Scandinavia is known for our generous benefits for people who get sick. You can take time off from work with full pay (you’ll need your doctor to sign some documents if you’re sick for extended periods of time) or almost full pay if you get sick. A common cold or cancer – you have a right to keep your job and to keep your monthly income.
One would think that this was something new. You know – crazy Scandinavians and our welfare state – but actually it’s not. I found an article that referred to the first mentioning of sick pay. Guess when that was? Around year 1000. Go Vikings! (no, not the football Vikings – the real ones).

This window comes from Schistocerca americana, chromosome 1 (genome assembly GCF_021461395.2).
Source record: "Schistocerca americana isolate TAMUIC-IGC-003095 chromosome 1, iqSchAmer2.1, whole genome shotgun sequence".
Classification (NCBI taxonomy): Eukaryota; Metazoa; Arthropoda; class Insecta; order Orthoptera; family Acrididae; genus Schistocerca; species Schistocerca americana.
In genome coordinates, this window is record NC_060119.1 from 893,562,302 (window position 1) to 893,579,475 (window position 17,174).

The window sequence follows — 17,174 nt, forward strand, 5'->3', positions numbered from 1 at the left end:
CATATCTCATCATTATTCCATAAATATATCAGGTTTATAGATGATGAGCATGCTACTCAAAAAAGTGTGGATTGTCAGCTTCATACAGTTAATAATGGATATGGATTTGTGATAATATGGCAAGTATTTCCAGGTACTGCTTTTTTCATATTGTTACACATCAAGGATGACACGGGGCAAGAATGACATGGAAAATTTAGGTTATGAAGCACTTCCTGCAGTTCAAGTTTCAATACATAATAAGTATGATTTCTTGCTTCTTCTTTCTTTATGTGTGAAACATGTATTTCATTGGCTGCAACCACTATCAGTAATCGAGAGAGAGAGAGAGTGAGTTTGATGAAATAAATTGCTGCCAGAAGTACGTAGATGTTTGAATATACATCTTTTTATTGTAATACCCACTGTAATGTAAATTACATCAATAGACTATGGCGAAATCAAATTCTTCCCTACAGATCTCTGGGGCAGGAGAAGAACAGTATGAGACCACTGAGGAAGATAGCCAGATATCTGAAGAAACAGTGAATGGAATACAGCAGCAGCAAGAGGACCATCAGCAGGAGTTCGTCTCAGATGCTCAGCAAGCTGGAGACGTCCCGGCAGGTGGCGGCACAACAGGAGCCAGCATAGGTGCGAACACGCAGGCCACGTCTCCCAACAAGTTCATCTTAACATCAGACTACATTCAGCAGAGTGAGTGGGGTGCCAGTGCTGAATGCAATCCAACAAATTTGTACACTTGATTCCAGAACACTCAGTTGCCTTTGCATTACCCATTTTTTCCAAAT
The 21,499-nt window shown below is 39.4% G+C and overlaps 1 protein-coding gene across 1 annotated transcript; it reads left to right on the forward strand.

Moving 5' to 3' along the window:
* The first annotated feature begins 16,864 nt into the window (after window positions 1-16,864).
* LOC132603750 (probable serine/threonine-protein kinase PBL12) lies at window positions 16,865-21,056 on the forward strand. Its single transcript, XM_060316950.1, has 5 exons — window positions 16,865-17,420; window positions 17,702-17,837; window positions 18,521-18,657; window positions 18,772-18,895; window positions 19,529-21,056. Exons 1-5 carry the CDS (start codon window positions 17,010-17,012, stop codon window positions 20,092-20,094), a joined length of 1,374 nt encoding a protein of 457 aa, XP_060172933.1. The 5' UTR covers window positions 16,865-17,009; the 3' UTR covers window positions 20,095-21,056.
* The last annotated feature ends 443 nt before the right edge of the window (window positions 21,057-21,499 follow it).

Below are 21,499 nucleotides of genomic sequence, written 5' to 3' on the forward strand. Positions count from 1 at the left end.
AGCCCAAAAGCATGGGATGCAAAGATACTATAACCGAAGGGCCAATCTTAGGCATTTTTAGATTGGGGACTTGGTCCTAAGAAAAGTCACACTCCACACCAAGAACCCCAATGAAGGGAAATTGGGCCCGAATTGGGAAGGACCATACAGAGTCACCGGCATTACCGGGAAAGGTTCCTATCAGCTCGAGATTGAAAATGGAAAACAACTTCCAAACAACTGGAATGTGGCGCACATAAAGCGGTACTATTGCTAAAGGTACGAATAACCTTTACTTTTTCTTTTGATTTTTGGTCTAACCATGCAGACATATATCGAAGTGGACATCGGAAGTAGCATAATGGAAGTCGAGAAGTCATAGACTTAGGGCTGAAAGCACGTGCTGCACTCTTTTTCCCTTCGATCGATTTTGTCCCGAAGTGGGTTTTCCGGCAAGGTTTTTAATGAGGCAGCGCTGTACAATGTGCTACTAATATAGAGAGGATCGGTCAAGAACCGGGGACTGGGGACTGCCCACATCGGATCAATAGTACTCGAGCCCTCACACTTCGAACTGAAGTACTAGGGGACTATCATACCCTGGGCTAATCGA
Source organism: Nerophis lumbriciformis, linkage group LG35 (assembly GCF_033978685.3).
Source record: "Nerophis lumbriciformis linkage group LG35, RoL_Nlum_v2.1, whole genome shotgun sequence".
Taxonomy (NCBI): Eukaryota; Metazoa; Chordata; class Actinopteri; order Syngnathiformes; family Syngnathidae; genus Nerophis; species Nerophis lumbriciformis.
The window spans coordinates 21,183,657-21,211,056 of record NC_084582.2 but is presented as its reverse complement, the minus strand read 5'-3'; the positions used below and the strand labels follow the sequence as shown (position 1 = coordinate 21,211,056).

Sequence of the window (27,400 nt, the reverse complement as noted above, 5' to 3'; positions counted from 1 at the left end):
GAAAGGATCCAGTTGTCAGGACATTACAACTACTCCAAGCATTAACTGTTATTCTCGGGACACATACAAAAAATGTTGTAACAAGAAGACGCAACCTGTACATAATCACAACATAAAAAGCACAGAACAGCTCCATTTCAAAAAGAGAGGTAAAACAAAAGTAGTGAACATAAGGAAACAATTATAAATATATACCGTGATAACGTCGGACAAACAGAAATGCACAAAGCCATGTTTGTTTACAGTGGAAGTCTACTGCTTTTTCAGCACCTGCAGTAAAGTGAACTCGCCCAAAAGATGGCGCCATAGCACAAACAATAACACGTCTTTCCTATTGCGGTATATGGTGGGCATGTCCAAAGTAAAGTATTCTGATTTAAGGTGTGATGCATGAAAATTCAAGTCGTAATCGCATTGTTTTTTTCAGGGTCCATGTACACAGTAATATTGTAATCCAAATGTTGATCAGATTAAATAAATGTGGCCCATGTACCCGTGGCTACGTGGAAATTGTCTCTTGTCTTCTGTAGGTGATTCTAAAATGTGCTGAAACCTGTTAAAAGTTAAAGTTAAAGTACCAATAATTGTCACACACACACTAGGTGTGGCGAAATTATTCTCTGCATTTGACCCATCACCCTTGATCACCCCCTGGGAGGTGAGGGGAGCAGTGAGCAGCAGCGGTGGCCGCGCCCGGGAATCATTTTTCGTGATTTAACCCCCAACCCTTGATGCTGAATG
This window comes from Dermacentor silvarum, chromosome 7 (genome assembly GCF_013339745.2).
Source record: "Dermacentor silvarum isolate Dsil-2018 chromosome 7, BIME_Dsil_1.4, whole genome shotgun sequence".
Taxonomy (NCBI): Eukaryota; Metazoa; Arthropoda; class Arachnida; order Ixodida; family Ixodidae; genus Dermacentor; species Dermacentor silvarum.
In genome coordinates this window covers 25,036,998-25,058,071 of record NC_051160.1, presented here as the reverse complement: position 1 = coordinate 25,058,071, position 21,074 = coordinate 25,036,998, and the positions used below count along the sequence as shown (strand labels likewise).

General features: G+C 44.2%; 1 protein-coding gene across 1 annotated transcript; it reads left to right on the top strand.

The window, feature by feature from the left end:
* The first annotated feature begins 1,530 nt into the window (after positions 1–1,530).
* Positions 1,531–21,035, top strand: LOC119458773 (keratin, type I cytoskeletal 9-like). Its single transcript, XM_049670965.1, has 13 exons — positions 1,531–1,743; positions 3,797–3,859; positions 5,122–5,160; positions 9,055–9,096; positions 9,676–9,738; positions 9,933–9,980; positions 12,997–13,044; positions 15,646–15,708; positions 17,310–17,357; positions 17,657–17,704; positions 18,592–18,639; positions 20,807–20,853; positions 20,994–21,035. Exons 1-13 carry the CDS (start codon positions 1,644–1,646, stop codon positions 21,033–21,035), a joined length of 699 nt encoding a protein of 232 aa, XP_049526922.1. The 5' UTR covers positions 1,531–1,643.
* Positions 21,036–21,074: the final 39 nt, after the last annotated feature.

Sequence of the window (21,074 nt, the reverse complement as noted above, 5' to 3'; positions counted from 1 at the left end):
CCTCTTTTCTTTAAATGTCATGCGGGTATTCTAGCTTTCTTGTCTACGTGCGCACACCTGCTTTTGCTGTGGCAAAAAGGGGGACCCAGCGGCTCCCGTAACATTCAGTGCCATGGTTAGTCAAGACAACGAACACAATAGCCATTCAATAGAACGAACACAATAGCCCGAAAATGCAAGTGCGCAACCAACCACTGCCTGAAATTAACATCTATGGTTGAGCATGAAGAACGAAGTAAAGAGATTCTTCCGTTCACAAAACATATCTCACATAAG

The Gulating Law, which was written down in the 11th century, and had an even earlier origin, had several laws and provisions regarding employment. An employee had the right to five day’s wages (not really a lot if you have an ax in your head, but it’s better than nothing) if he or she got sick. In the 13th century the law was expanded. Now the employer had to pay sick pay for half a month.
Sick pay and the welfare state reminded me of this (from Memecenter):
Stay healthy, everyone!